The campaign of table tomatoes has been underway for some time now and it certainly cannot be said that it is all roses. The reasons for this severe judgment lie in a series of contingent and structural factors that we addressed with Massimo Pavan, one of the leading experts in Italian agribusiness, and who is well aware of the dynamics that govern the tomato sector.
"From a commercial point of view, the last campaign ended quite well - said the expert - and for this new season the prices are quite stable. From August to today, prices have averaged 1.30 euro/kg for the production of the cherry tomato, which, for the Sicilian southeast, is the most representative reference by value. However, we are witnessing a series of production problems ranging from the incidence of climatic events to plant diseases, from Tuta absoluta to all the various forms of viruses, especially in summers with high temperatures. The sum of all these factors led to a reduction in the quantities available and, as a consequence, to a sudden rise in production costs".
Many will also remember the flood of 25 October, which brought the area of Ispica (RG) and Pachino (SR) under water with heavy repercussions on tunnel, greenhouse and open field cultivation; not to mention the damage caused to the structures by cyclonic winds.
The cultivation of table tomatoes decreases in the south and increases in the north.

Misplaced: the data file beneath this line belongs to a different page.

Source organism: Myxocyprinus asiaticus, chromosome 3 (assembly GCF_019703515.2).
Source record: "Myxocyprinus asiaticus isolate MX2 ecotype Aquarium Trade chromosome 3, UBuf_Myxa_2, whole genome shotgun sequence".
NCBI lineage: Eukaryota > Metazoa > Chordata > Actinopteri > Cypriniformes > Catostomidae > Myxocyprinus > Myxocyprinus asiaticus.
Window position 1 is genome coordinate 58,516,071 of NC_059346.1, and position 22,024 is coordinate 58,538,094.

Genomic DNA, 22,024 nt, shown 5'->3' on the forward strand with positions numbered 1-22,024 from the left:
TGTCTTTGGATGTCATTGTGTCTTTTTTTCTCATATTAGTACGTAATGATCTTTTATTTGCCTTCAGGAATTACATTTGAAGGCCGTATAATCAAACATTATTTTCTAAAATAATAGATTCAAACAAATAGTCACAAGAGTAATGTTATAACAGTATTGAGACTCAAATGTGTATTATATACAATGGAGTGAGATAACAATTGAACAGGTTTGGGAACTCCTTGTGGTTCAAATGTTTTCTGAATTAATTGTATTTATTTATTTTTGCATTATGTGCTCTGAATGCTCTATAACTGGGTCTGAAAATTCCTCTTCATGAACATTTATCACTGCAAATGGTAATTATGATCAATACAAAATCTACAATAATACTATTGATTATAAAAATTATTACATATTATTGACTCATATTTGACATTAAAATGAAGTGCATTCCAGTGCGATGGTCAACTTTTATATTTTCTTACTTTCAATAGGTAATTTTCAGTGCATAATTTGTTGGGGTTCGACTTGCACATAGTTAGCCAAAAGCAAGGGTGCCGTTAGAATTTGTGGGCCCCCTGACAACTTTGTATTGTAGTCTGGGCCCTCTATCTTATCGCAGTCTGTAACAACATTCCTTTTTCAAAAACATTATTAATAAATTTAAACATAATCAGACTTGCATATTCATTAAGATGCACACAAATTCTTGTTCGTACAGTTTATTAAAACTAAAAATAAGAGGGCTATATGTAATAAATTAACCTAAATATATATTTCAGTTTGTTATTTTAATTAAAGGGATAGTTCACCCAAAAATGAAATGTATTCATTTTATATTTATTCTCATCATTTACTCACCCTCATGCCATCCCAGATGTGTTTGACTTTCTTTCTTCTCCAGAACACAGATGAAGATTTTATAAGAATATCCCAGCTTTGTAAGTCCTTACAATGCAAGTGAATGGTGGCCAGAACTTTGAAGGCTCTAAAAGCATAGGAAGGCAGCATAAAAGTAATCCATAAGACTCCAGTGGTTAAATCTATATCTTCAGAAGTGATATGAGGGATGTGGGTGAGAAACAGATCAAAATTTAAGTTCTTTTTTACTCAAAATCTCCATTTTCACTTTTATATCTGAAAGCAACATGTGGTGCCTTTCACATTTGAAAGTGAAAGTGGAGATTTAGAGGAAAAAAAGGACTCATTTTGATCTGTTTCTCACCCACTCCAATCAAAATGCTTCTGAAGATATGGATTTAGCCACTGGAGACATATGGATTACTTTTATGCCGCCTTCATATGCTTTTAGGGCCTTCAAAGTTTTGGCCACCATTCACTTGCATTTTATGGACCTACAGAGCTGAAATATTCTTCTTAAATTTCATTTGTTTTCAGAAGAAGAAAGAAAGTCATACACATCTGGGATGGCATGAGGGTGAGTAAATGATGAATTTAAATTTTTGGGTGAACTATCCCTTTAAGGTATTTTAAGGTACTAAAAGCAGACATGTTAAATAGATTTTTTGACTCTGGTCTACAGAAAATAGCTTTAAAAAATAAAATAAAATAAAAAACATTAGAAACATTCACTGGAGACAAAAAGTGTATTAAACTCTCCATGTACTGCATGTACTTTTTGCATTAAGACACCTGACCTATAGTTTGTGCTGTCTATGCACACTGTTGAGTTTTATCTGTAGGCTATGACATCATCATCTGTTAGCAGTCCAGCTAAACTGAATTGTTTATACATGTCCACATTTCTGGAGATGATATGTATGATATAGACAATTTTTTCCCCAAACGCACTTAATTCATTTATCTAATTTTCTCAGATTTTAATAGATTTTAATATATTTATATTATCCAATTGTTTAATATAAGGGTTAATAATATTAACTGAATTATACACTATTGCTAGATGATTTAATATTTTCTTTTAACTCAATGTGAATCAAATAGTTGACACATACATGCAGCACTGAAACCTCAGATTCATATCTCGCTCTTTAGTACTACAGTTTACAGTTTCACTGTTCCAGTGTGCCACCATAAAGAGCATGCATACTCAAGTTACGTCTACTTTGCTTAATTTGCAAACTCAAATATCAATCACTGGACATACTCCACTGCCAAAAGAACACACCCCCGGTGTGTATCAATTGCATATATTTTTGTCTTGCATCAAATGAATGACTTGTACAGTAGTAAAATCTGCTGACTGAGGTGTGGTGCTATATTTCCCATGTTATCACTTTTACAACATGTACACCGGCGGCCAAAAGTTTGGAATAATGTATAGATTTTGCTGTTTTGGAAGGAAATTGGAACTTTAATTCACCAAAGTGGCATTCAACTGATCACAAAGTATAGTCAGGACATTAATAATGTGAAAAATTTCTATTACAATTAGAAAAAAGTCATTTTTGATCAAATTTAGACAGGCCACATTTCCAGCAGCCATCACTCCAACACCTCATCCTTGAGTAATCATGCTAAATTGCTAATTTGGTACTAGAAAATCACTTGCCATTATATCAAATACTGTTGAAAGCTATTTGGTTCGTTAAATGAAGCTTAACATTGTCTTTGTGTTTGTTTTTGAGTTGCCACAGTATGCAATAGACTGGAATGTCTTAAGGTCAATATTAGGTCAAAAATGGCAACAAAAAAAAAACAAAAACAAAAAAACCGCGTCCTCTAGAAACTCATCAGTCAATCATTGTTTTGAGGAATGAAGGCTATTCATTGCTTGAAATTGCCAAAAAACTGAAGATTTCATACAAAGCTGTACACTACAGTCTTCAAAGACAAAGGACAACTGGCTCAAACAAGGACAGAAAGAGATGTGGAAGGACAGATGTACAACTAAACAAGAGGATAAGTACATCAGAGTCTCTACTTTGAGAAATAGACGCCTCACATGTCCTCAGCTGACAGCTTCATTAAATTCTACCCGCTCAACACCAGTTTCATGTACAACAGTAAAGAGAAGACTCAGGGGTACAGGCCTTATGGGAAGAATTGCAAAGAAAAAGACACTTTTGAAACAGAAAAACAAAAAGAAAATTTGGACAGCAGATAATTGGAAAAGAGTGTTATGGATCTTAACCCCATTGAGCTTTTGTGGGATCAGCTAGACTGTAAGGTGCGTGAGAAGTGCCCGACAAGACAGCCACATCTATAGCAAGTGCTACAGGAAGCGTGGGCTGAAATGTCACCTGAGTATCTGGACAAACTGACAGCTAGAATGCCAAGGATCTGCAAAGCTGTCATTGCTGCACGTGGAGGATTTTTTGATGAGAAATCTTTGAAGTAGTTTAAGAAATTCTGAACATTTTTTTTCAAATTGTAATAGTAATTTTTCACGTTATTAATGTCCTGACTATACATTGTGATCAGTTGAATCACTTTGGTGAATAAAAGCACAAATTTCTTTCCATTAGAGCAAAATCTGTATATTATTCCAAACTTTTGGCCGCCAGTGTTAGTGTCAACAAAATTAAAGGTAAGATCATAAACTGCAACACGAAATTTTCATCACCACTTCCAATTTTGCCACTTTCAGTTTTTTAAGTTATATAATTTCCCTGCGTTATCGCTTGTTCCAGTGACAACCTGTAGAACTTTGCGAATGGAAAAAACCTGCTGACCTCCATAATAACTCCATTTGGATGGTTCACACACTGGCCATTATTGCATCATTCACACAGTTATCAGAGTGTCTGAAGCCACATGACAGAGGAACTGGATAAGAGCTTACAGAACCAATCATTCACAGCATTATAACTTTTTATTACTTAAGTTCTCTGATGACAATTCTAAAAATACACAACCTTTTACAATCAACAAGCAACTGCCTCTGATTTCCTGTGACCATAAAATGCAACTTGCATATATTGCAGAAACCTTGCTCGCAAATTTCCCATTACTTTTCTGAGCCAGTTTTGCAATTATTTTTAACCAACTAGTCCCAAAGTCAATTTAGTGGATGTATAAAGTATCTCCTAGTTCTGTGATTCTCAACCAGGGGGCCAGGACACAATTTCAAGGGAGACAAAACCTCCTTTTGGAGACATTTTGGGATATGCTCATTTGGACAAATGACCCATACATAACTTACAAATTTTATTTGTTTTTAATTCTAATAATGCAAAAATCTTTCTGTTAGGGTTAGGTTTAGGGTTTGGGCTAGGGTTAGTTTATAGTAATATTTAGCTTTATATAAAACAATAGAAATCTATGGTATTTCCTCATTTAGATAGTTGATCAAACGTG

"In recent years - the manager continued - we have witnessed a steady reduction in the production of table tomato, which in Spain has reached 20%. Sicily as well seems to be following the same trend, even if for the moment with a different effect. This is due to the fact that the tomato cannot guarantee the same revenue of a few years ago, and so the producers look for alternative references to cultivate in order to maintain family budgets".
"The situation in central and northern Italy is different - explained Pavan - where cultivated lands for quality production in line with Italian commercial standards, increase every year. These are essentially summer crops in highly technological greenhouses, that help to manage production better, especially in the absence of those excessively high temperatures, typical of Sicily, which are often harbingers of plant diseases that are difficult to counter".
For the prized Sicilian table tomato there is, therefore, a steady reduction of cultivated land, whereas the lands in the north increase mainly due to summer demand, which is increasingly being satisfied. To this we must add that infrastructure and business services on the island have certainly not improved, not to mention the incidence of shipping costs (on average 0.15 euro/kg).